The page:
An unusual occurrence leading to a Btrieve status code 20 ("Record manager inactive") occurred to a user of an older version of the Btrieve engine recently. In troubleshooting the error and clicking on the legacy Microkernel engine, we received the dreaded "Windows cannot access the specified device, path, or file. You may not have the appropriate permissions to access the item."
Yet users did have permission. Curiously though for this one (critical) record manager engine file, Windows could not show the security and required elevated access (which it already had). Then it showed group access and ownership erratically, sometimes as expected, sometimes not. And when trying to take ownership and establishing security levels, permissions could not be saved.
Trying to run the w32mkde.exe from a command prompt gave the message "Access denied" leading us to suspect that there were open sessions.
After closing all of the three running sessions that had a number of files open including the w32mkde.exe, that file was then literally . . . . . gone. Vanished. Poof. It alone had to be reinstalled/copied into the software folder.
We've seen this behavior before: something (or someone) tries to delete a file but can't because it is open. Then when the session is closed that has that file open, the operating system then, on a delayed basis, deletes the file. But if the file is being denied access and appears to still exist, why is it deleted later? And we've seen this happen with other executables as well when we have tried to remove them after not realizing they were open.
Sometimes this message can indicate that the file is blocked and needs to be unblocked. That was also not however the case here.
The situation here in fact involves a "shared delete" described here under SMB file locking:
"Shared delete: Allows subsequent deleting of a file. If this flag is not specified, any request to delete the file will fail until the file is closed."
So a currently open file that has a sharing violation can be flagged for deletion if an attempt is made to delete it while that file is open (e.g. at a cmd prompt: DEL SOMEFILE.EXE). The file will appear to exist (since it actually still does) but if run (in the case of an executable) the operating system will respond with "Access denied" and then when the processes or user sessions that had file open are closed, the file will be gone.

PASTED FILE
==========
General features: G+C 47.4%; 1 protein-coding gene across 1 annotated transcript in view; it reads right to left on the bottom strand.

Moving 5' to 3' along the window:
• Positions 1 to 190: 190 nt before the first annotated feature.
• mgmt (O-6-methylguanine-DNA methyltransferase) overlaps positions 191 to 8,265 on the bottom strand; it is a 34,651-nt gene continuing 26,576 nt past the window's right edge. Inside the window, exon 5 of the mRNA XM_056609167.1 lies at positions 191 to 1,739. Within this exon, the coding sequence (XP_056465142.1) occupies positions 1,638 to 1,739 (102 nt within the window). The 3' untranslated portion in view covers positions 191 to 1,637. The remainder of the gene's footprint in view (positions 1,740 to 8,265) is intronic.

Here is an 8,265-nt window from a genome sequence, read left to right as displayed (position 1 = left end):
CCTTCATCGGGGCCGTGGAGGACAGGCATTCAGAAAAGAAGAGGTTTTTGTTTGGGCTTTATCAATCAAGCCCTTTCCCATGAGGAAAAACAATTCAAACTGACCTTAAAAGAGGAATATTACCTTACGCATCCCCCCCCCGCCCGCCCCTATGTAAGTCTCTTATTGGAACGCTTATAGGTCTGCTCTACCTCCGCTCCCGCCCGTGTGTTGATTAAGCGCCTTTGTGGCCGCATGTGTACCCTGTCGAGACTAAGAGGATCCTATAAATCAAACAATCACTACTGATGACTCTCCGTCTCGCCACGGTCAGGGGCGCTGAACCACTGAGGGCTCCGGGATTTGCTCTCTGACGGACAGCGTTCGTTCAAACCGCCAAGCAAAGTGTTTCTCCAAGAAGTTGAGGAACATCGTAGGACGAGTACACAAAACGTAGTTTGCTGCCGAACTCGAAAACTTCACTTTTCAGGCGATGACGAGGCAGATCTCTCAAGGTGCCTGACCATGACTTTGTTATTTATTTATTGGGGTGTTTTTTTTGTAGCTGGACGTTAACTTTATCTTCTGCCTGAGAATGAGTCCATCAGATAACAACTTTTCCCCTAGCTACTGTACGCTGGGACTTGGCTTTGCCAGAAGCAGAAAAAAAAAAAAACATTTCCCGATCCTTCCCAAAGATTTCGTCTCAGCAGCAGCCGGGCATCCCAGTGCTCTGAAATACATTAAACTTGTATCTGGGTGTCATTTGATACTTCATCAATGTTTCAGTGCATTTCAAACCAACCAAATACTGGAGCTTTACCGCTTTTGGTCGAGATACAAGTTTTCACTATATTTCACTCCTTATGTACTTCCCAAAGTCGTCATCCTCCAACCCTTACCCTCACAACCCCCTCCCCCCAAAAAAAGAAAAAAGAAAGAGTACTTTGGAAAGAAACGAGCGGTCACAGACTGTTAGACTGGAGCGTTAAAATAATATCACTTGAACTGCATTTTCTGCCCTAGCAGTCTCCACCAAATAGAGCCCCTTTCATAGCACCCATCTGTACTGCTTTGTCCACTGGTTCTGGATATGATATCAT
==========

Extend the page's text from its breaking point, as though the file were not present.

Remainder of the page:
The same exact situation can be duplicated with other types of files that are open and if an attempt is made to delete them while open. This behavior is not unique to "server" class PC's.
This scenario is very different than situations where users receive an "access denied" response or "Windows cannot access the specified device" due to permission or other issues. In this case, we do not know what had triggered the attempt to delete the w32mkde.exe in the first place.
Process Explorer (part of Windows Sysinternals, so it is a free download) can tell you which program has a particular or directory open and is available for Windows Vista and above:
In terms of who has a file open on a PC network, we typically use compmgmt.msc (then Shared Folders and then Open Files). However that approach alone will not necessarily identify all open files nor therefore necessarily be able to close all files that may be open (for example, on Pervasive systems, the Pervasive monitor is needed to see open data files and to close them; and so related files/sessions should not be closed via compmgmt.msc until using the monitor utility on applicable systems to verify that a given user's data files are not open and/or to close them).